Mercyhurst staff needed for Erie Coastal Cleanup

Ashley Barletta, Staff writer

Plastic pollution is a major global issue. Each year Mercyhurst students have the opportunity to give back to the community through service by participating in the Annual Coastal Cleanup.

It is an event held by a coalition of the Erie County Department of Planning & Community Development, Keep Erie County Beautiful, the Pennsylvania Coastal Resources Management Program and Department of Conservation and Natural Resources (DCNR), who coordinate with The Ocean Conservancy as well as local businesses to pick up the trash that is littering Presque Isle State Park, the Lake Erie shoreline and local streams.

This effort began over 30 years ago with two women named Linda Maraniss and Kathy O’Hara. Maraniss, who was working in Washington D. C. for Ocean Conservancy, had moved to Texas in 1986. There, she and O’Hara, who had been a colleague of hers at Ocean Conservancy, contacted the Texas General Land Office and other local businesses to hold an ocean cleanup.

Maraniss and O’Hara even asked their volunteers to record the trash that they picked up on data cards, which would help them to find ways to eradicate the trash that affects oceans all around the world each year.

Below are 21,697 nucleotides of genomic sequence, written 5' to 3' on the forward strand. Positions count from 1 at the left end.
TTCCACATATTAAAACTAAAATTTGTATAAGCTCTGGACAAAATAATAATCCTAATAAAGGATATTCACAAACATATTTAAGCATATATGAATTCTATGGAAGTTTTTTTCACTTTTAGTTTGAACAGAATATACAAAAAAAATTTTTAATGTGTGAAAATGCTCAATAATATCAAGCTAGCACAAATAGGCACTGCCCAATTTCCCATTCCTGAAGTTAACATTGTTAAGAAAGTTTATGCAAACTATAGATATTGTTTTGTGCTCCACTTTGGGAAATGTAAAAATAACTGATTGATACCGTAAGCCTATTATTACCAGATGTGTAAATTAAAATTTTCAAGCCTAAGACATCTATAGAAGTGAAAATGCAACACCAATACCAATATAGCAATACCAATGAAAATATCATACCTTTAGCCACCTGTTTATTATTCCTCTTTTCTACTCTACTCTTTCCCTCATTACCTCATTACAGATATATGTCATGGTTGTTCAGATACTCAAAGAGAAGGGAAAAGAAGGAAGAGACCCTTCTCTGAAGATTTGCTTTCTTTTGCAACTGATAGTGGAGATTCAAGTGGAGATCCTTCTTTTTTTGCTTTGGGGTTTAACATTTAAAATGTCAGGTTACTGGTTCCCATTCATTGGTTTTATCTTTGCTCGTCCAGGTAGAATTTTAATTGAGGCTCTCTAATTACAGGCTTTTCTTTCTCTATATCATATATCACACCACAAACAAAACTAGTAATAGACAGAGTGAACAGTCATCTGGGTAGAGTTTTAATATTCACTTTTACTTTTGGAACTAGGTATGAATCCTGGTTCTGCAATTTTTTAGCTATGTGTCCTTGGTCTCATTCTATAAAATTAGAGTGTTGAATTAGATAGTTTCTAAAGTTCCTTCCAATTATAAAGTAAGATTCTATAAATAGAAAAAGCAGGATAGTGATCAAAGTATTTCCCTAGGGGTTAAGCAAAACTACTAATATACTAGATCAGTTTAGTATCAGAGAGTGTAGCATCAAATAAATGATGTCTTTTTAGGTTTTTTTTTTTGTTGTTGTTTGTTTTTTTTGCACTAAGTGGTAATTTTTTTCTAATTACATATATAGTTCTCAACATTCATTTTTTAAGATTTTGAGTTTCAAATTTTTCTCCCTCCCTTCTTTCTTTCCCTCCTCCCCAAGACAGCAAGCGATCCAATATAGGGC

There are 20 different locations where people can volunteer for the cleanup in Erie alone. Mercyhurst’s designated site for the event is the East Avenue Boat Launch.

“This particular MU-adopted location is situated in a post-industrial urban location that is not often frequented by students. For this student group to see and assist in the beautification of Lake Erie’s shoreline juxtaposed with the surroundings of former rail-ways, and shuttered mills or plants, while witnessing the commerce from boaters and fishing puts the challenge of maintaining healthy waterways for all to enjoy into a social context with some perspective,” said Colin Hurley, director of Community Engagement.

Mercyhurst students have been volunteering for the coastal clean-up for around 20 years.

“The common thread woven through each year is the value of environmental stewardship and its relationship to our Mercy, Catholic mission and Mercyhurst’s core values in terms of this type of service,” said Hurley.

Thousands of volunteers clean up waterways around the world during the coastal cleanup, collecting millions of pounds of trash. Unfortunately, due to COVID-19 protocols, students will not be able to participate in the coastal cleanup this year.

However, staff members at Mercyhurst can volunteer their time. Those who wish to volunteer should contact Colin Hurley at by Sept. 16. He can also be contacted by phone for any further questions. Students who are interested in participating in the coastal clean-up in the future may also reach out.

So far, there are 10 people planning to volunteer.